The canary in the mine

Local elections are often the canary in the mine for British politics. Trends which play out nationally become visible earlier on in the smaller scale contests which take place in districts and counties.

We’ll be considering the results of yesterday’s metro mayor contests in more detail elsewhere, but there are some broader trends already visible from the county council elections which took place at the same time:

  1. UKIP is history: UKIP’s vote has collapsed across England, with the party wiped out in counties including Hampshire, Essex and West Sussex. The Conservatives have been the overwhelming beneficiary of these wipeouts.
  2. Labour is not far behind: There are some areas where Labour has benefited from the collapse in support for UKIP – making gains for example in Margate and Ramsgate. Generally, though, the results are dismal for Labour: the party has lost five councils, and shed seats in the Midlands and Wales, where the Conservatives are pitching hard for their votes. Hardly a good showing for an Opposition party hoping to make gains.
  3. A lot of this is to do with Jeremy Corbyn: Anyone who has spent a wet Saturday trying to convince voters in marginal Ilford to vote Labour will tell you that Corbyn is a problem: ‘I like our MP but I’m not sure about our leader’ is a common refrain. Labour’s poor showing suggests that voters are not in a mood to forget about its Leader and focus on the local contest in question.
  4. Talk of a Liberal Democrat revival is premature: The Liberal Democrats have not performed as well as they needed to make the gains they hope for at the General Election. Stephen Williams’ failure to make the second round of voting for the West of England mayoralty in an area where the party is hoping to make gains in June tops off a night which saw it lose, rather than gain, seats.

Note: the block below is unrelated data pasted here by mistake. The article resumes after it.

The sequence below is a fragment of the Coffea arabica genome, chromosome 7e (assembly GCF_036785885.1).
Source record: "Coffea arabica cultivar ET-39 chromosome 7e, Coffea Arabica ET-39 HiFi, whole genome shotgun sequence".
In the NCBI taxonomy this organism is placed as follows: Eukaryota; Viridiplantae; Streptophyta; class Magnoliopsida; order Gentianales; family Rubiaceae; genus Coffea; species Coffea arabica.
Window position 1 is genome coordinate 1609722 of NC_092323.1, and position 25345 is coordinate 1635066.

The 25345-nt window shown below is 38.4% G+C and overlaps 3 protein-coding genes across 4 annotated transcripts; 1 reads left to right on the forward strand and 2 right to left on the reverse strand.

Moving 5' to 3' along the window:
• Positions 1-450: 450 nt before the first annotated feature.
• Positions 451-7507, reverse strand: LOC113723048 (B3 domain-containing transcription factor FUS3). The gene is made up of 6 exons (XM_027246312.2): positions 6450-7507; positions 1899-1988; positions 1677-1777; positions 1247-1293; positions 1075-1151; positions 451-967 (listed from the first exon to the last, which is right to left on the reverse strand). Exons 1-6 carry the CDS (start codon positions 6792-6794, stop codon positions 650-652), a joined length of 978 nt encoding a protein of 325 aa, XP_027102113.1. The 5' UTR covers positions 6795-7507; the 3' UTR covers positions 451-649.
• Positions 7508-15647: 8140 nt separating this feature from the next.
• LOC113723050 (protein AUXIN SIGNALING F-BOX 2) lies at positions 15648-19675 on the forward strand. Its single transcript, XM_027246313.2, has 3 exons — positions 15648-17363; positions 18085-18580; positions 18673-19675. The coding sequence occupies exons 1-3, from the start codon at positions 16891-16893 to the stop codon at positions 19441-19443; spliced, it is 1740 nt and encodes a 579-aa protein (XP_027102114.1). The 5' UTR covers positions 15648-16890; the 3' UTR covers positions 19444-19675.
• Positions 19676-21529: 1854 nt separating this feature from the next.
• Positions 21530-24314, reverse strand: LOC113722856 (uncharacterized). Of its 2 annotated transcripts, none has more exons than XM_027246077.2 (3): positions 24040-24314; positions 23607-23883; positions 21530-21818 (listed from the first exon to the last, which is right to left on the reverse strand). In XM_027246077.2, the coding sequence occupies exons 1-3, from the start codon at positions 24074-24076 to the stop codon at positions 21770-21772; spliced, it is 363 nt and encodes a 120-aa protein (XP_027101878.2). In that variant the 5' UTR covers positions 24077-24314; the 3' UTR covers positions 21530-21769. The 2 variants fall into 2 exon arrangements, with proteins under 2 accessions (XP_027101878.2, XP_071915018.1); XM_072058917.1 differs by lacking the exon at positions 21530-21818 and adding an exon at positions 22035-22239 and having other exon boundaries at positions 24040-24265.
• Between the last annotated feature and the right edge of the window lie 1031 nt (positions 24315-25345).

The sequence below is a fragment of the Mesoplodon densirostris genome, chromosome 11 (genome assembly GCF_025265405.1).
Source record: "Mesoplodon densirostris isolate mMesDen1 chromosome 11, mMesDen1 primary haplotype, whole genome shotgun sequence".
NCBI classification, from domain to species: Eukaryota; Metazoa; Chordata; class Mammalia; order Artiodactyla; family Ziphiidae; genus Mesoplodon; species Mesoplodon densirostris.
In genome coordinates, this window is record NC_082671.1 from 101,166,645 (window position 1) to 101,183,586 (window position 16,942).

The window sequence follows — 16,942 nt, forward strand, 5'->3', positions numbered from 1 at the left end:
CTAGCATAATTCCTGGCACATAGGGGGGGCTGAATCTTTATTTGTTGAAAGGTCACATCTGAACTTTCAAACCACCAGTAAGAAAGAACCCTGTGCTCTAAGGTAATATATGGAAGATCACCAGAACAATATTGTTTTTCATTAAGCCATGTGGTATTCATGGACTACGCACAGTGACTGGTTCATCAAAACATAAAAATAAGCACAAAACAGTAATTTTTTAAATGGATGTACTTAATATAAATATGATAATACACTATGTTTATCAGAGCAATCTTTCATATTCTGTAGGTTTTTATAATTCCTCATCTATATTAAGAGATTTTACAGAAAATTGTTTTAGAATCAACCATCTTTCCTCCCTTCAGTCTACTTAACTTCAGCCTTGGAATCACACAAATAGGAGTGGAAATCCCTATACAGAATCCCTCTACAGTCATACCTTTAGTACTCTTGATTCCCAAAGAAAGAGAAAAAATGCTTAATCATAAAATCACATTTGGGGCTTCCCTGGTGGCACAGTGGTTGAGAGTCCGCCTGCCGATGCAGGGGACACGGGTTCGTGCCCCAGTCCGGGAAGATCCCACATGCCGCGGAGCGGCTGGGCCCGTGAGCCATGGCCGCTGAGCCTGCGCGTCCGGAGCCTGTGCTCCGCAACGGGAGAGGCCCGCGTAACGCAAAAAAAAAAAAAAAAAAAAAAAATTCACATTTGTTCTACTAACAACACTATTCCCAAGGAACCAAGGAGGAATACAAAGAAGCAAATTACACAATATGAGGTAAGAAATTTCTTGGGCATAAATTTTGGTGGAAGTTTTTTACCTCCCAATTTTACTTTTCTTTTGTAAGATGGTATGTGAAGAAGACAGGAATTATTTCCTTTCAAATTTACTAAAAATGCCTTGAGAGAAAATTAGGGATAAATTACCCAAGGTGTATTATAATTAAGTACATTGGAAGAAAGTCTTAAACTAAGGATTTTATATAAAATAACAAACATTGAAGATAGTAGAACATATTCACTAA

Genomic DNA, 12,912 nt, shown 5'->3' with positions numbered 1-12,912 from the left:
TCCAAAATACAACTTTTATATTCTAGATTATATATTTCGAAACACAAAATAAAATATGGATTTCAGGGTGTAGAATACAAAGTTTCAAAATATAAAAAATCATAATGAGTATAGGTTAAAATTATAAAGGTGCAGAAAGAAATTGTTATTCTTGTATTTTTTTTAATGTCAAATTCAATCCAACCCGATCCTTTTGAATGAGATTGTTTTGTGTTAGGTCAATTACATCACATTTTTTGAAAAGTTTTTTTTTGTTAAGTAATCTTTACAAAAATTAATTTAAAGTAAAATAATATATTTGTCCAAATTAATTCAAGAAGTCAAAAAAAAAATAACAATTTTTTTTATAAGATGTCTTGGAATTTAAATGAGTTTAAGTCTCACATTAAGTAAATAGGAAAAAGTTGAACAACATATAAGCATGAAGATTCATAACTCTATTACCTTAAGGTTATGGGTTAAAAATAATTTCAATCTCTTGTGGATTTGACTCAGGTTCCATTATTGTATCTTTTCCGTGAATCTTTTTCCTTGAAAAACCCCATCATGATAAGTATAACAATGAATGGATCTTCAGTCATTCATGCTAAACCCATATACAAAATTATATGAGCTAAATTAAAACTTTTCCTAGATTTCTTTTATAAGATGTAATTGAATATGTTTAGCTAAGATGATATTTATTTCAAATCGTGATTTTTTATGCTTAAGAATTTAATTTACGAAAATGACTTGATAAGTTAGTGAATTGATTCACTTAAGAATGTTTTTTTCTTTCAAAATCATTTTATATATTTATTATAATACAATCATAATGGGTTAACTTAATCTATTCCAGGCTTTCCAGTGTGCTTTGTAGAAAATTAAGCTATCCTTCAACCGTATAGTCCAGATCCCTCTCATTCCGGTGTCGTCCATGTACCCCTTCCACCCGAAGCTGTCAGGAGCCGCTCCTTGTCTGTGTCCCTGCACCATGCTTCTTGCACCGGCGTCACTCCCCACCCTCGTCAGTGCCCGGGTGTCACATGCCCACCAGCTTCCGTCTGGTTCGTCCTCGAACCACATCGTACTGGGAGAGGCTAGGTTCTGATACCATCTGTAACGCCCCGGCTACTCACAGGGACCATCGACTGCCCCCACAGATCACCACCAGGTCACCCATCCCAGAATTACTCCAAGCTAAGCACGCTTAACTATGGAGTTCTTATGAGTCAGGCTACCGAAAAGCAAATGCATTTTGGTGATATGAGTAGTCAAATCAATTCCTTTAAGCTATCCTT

5. The impact of Brexit on how people vote is not straightforward: The Liberal Democrats’ decision to cast themselves as the party of diehard remainers may have had unintended consequences. In parts of the Leave-dominated south coast where the Liberal Democrats have been the traditional opposition, individual Liberal Democrat candidates have seen their share of the vote slashed. In Fareham, for example, the Liberal Democrat candidate for Porchester saw his majority fall from 1265 to 114 votes.
  6. We can’t read too much into the mayoral elections: One of the lessons from mayoral elections in London is that voters are quite happy to support a candidate from one party for Mayor, and another in council or Parliamentary elections: 61% of Liberal Democrats think Sadiq Khan is doing a good job as Mayor of London, for example. Labour should be careful about taking too much comfort about the mayoral results which have gone its way.

All of this bodes well for the Conservatives in June.

We are busy compiling the local election result reports and analysing the impact on our clients’ projects. Get in touch if you want insight into your area of interest.



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